Glowing Sharks With Insane Extendable Jaws Hauled from the Deep Ocean off Taiwan

A Viper dogfish shark was found off the coast on Taiwan.

Scientists discovered not one, but five rare (and creepy) glowing sharks with extendable jaws on the coast of Taiwan, reported Earth Touch News Network. Known as viper sharks or viper dogfish, they are known for needle-like teeth, extendable jaws that come down from the neurocranium, and photophores, which give them a glowing appearance, according to previous investigations of the elusive fish species.

Related: Glow-in-the-Dark Sharks Light up the Ocean with Tiny Organs on Their Skin

台「外星怪魚」紅到海外 外媒鄉民嘖嘖稱奇 #대만 #台湾 #Taiwan #台灣 #vipershark #卡氏尖頷烏鯊

— 蘋果新聞網 Taiwan News (@TW_nextmedia) January 10, 2018

Little is known about this deep sea shark, according to the International Union for Conservation of Nature and Natural Resources. However, scientists do know that the fish have been spotted near the bottom of the ocean. They can grow to roughly 21 inches and have been found near Japan, Taiwan and once near Hawaii. It's scientific name, bestowed by Japanese researchers in 1990, is Trigonognathus kabeyai.

The viper dogfish shark is part of the lanternshark family and has been recorded just a handful of times. The shark's uncommon jaw might be creepy, but they also serve a purpose, according to the book Shark Week: Everything You Need to Know. The fish are able to direct its fangs out to catch prey and swallow their food whole.

Few details surrounding this new catch are available, Earth Touch News writes. It took place near the eastern coast of Taiwan, and the sharks are believed to have been caught dead.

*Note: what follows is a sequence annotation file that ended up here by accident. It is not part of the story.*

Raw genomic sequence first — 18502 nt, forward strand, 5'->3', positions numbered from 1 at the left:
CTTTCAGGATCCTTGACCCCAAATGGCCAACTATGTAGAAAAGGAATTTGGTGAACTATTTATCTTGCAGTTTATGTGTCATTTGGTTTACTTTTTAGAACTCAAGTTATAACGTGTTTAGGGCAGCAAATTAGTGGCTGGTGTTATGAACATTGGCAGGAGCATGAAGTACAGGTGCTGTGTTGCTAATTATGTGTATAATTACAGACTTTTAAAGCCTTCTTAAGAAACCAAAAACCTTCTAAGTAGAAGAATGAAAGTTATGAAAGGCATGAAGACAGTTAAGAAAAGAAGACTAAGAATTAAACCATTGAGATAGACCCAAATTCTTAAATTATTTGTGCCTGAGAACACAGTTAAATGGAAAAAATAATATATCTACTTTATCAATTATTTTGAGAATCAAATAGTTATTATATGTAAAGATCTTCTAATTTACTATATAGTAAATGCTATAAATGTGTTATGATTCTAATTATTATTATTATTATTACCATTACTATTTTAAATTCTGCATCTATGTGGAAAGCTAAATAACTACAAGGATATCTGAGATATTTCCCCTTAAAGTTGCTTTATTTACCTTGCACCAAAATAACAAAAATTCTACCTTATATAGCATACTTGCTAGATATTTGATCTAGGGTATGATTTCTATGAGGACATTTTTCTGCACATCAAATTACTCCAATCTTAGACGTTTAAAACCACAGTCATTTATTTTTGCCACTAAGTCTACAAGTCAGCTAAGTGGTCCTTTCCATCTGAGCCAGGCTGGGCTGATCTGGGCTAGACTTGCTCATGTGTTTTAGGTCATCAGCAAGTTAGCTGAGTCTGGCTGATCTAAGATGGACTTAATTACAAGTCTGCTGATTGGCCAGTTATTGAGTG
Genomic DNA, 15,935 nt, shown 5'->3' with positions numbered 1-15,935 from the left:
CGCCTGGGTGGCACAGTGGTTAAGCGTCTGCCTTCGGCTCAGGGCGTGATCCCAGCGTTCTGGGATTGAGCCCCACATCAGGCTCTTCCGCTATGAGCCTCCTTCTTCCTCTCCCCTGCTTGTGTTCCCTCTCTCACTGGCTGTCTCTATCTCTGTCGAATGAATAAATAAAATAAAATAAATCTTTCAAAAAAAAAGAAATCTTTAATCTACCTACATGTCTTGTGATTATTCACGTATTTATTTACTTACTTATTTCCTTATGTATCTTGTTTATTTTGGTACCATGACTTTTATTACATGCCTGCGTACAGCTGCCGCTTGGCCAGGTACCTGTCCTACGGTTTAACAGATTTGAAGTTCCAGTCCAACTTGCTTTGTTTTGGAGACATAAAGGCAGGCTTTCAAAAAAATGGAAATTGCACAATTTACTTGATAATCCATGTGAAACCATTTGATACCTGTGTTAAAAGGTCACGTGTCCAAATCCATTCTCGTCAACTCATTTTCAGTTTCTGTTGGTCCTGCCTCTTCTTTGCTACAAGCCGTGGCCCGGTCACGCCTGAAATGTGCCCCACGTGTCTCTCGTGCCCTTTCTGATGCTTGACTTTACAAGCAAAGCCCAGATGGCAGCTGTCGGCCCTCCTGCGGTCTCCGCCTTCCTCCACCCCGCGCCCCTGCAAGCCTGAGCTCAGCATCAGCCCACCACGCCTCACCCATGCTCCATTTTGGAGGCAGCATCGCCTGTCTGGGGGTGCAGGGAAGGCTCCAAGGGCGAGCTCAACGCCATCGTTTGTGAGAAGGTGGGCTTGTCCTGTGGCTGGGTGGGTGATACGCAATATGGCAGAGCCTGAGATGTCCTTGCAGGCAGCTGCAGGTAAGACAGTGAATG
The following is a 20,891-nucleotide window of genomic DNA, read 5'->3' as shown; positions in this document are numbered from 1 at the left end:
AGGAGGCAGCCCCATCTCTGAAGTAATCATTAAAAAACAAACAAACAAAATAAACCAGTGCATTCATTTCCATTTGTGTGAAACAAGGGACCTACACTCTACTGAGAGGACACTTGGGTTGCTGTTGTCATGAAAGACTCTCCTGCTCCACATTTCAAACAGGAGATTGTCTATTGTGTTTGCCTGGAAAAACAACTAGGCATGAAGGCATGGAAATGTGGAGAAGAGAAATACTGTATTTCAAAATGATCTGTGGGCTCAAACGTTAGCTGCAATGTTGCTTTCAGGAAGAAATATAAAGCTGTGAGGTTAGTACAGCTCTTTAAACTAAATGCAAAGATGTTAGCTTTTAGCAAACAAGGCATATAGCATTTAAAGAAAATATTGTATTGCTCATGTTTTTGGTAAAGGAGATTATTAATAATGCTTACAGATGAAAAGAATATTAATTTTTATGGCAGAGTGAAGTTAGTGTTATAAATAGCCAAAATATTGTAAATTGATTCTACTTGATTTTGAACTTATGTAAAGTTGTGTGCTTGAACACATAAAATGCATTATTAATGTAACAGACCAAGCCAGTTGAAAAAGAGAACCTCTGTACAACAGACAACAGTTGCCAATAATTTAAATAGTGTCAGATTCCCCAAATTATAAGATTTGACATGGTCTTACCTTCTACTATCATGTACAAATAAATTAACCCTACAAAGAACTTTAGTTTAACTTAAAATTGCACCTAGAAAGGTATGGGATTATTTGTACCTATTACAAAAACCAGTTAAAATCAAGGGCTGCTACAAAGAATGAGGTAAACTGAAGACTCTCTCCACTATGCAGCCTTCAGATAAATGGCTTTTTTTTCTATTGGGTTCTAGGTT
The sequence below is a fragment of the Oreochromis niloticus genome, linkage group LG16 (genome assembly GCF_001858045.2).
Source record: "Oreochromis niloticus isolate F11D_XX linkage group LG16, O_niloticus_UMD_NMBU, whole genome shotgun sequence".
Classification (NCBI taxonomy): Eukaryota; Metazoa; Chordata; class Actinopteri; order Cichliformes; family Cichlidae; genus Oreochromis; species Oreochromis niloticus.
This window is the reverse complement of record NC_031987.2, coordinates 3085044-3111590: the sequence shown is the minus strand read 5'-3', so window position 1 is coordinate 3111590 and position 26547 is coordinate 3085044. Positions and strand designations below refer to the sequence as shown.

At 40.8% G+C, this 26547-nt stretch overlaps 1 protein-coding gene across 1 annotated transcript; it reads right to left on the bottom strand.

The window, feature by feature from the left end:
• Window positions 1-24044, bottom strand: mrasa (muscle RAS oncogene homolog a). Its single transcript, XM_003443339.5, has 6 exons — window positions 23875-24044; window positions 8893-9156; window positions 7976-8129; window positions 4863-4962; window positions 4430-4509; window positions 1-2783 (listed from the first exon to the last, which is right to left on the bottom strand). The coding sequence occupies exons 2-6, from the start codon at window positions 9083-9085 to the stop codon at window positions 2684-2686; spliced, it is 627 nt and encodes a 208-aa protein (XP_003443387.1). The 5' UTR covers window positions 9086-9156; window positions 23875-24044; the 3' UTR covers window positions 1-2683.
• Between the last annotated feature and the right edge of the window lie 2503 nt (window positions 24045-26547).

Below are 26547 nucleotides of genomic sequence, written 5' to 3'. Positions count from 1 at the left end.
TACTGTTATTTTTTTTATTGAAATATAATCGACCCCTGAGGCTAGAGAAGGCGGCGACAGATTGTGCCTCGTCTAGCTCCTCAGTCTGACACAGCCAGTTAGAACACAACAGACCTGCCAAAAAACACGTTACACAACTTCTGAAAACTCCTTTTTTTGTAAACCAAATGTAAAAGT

But the English-language Taiwan News reports that the fish were caught in nets, with one alive at the time of capture. Scientists cared for the creature by housing it in seawater that was 50 degrees Fahrenheit, but the fish died after one day.

According to Earth Touch News, viper sharks have typically been found at night. This catch isn't the first time the creatures were found in Taiwan, reports the site. In 2012, scientists from the Pacific Shark Research Center program found six of the fish from the ocean and in fish markets.

The mysterious fish first appeared in 1986 and was named four years later, according to Earth Touch News.

5 Rare (Maniacal-Looking) Viper Sharks Caught in Taiwan

— Azula (@azula) January 9, 2018

So why are so few of these fish found? Their petite size might be one factor, according to a fish expert.

"Smaller individuals may escape through mesh nets," Brit Finucci, fisheries biologist, told the website. "Or they may inhabit parts of the ocean where there is little human interaction. They're on my wishlist of species to see!"

Marine biologist and shark expert Dave Ebert has another theory for why so few of these sharks are found: a case of mistaken identity.

"It sort of reminds me of a lanternshark that has undergone some kind of diabolical experiment," he told Earth Touch. "It is definitely a bizarre-looking shark!"